Monday, February 16, 2009

Apparently getting arrested for a first time wasn't disincentive enough for one South African flight crew to stop drug smuggling. But twice in one month? That's just not getting it.

(h/t The Huffington Post)


Darren Staley said...

Decriminalize, regulate, and tax production. Advoctae treatment over incarceration for users. That is how you win the war on drugs. As we all know, however, at this point that possibility is not even on the table.

Supply/Demand and Risk/Reward. We lose billions upon billions of dollars annually because we refuse to admit that if people want to get high they will find their drug of choice. If they can't find it, they will make something similar in their basement (see Meth).

Kent H said...

Darren, I am constantly amazed at how you think that more government intervention is the answer to everything -- even in the face of the 200 year history of how much stuff the government can get involved with and screw up.
Criminals aren't bad guys they just need more counseling?
Supply goes up - accessibility goes up and you can't see a negative to that. And we are just interested in another revenue stream for the government. Well, as a minister for people who have been utterly devastated by drugs and alcohol, I hope your plan stays off the table. WOW!?!

The fact that criminals will do criminal things with or without sanction is never justification for the government to do stupid things.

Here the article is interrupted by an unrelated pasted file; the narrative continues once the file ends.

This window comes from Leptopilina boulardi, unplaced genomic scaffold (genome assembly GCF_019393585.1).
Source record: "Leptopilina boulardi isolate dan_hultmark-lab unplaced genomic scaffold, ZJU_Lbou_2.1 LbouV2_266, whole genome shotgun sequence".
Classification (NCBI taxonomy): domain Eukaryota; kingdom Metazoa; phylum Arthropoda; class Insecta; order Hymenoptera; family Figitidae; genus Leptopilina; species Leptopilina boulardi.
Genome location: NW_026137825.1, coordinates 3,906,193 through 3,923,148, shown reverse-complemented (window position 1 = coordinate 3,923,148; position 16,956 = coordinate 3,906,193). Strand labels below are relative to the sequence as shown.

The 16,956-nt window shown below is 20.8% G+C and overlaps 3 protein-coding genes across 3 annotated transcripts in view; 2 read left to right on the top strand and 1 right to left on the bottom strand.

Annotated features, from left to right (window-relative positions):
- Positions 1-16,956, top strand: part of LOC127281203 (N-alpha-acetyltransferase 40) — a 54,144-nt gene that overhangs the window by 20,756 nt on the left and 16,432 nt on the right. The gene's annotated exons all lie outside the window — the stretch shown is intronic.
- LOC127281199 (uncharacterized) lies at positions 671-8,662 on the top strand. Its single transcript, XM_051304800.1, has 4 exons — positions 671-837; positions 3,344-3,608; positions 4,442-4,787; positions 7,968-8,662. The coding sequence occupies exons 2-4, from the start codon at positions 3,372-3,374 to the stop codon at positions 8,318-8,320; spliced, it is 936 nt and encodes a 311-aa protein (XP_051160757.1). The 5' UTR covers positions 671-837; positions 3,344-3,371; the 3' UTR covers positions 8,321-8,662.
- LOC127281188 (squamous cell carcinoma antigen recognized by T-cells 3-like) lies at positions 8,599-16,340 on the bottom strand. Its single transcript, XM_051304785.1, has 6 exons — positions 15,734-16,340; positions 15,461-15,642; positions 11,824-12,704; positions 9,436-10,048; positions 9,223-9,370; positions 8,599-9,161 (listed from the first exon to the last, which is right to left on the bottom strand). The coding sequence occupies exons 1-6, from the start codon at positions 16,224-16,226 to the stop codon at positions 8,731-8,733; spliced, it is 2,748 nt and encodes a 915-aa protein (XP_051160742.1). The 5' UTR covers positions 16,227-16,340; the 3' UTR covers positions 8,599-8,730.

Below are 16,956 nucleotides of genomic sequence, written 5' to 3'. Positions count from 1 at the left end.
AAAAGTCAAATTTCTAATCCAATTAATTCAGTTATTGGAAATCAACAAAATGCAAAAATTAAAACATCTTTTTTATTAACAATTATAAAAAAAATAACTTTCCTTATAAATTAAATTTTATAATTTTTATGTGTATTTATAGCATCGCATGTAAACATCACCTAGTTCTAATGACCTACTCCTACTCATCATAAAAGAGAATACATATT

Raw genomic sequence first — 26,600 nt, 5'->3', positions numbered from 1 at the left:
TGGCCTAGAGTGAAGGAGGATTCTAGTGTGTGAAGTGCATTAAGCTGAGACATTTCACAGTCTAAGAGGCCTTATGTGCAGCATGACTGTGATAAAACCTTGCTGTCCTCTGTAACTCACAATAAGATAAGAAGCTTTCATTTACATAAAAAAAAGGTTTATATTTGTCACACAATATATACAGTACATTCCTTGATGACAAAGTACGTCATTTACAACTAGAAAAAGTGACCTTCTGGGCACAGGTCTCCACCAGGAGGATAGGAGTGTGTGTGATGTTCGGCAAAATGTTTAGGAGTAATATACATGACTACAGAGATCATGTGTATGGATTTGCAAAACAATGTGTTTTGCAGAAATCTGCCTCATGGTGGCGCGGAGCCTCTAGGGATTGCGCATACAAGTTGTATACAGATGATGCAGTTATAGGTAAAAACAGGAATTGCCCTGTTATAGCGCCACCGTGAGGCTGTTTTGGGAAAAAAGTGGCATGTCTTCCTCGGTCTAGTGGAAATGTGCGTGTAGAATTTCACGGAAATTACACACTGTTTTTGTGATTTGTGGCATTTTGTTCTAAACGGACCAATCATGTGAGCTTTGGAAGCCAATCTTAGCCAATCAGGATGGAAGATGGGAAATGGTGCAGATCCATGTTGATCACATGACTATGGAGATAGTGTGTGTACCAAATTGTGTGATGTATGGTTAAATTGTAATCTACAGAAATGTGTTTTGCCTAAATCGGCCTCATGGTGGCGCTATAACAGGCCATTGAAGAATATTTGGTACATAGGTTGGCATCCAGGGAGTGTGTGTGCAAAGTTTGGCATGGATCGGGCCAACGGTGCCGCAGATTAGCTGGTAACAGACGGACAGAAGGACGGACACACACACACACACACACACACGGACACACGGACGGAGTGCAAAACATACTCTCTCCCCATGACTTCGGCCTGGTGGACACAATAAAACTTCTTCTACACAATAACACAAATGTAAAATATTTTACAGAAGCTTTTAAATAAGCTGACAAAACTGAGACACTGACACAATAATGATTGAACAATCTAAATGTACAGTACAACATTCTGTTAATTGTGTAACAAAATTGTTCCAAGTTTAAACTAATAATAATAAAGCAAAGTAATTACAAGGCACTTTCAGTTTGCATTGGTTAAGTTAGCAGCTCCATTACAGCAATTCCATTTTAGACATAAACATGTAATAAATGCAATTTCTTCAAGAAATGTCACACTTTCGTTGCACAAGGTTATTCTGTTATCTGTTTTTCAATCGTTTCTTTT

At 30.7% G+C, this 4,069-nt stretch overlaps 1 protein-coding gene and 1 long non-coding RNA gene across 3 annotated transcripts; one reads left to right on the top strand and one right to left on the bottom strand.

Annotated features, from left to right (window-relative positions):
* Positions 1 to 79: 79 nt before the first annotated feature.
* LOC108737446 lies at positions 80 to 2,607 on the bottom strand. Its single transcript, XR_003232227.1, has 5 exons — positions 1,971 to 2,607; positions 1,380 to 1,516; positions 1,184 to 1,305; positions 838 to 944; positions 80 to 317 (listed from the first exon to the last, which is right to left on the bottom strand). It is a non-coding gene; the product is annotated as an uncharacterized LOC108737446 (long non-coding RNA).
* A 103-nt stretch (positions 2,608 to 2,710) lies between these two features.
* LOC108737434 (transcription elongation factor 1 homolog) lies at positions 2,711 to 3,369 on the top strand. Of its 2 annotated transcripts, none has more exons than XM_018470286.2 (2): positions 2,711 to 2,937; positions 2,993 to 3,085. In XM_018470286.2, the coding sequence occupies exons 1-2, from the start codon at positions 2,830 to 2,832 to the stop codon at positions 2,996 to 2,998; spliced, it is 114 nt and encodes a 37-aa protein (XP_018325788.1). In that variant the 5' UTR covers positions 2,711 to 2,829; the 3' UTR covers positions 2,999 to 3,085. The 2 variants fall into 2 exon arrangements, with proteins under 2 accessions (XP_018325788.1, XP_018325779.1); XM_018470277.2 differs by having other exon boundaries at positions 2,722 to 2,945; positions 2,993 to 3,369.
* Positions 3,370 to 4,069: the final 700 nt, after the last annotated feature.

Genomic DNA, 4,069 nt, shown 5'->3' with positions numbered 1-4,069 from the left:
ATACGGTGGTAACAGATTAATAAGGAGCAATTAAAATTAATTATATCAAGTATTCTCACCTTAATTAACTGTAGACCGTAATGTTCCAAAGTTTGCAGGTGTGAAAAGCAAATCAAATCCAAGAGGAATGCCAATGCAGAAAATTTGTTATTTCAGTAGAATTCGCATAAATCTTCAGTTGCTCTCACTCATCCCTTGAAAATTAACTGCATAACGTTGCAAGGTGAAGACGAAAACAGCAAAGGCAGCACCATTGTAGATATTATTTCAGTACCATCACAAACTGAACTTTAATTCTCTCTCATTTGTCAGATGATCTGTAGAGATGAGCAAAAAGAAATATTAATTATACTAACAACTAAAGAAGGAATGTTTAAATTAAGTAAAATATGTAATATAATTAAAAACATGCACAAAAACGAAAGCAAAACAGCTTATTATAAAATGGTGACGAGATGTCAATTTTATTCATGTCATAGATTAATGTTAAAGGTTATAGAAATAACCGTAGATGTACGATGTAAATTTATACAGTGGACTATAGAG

Darren Staley said...

Oh Kent...Kent, Kent, Kent..

First, I never said that criminals just need more counselling. I said that in the case of drug users that treatment should be preferred to incarceration.

Second, the government is already spending billions in the war on drugs with no positive results. I am not asking for more government intervention, but equal or less intervention.

Third, it's not all about revenue, but it is about revenue to some extent. There is a reason that alcohol and tobacco aren't banned. The people want it, will get it anyway (see prohibition), and the government (state and federal) loses billions in "sin taxes."

Fourth, I never said that as supply became more accessible that use would not rise. Matter of fact, it probably would as abstaining users may dabble with the loss of stigma. I do believe that this number would be small and these people would not become "problem users" (aka users that become addicted or commit crime).

Let me go through a couple of other points:

-Anyone who deals on the black market would be severely punished. The current drug laws for them should be made even more severe.

-Like with booze and cigarettes, any location caught selling to minors would lose their license.

-There would be limits. When you go to the ABC store, you can only purchase certain amounts.

-Like today, any location who sells to an obviously intoxicated person would lose their license.

-A large percentage of the revenue would go to treatment and prevention programs.

Is this plan great, of course not. I do not use drugs and wouldn't of they were legal. I would also love to discuss reasonable alterations or alternatives to this plan.

The "more bars more guards" method has not worked and, imo, will not work. My point is that if something is not working, ALL options should be on the table.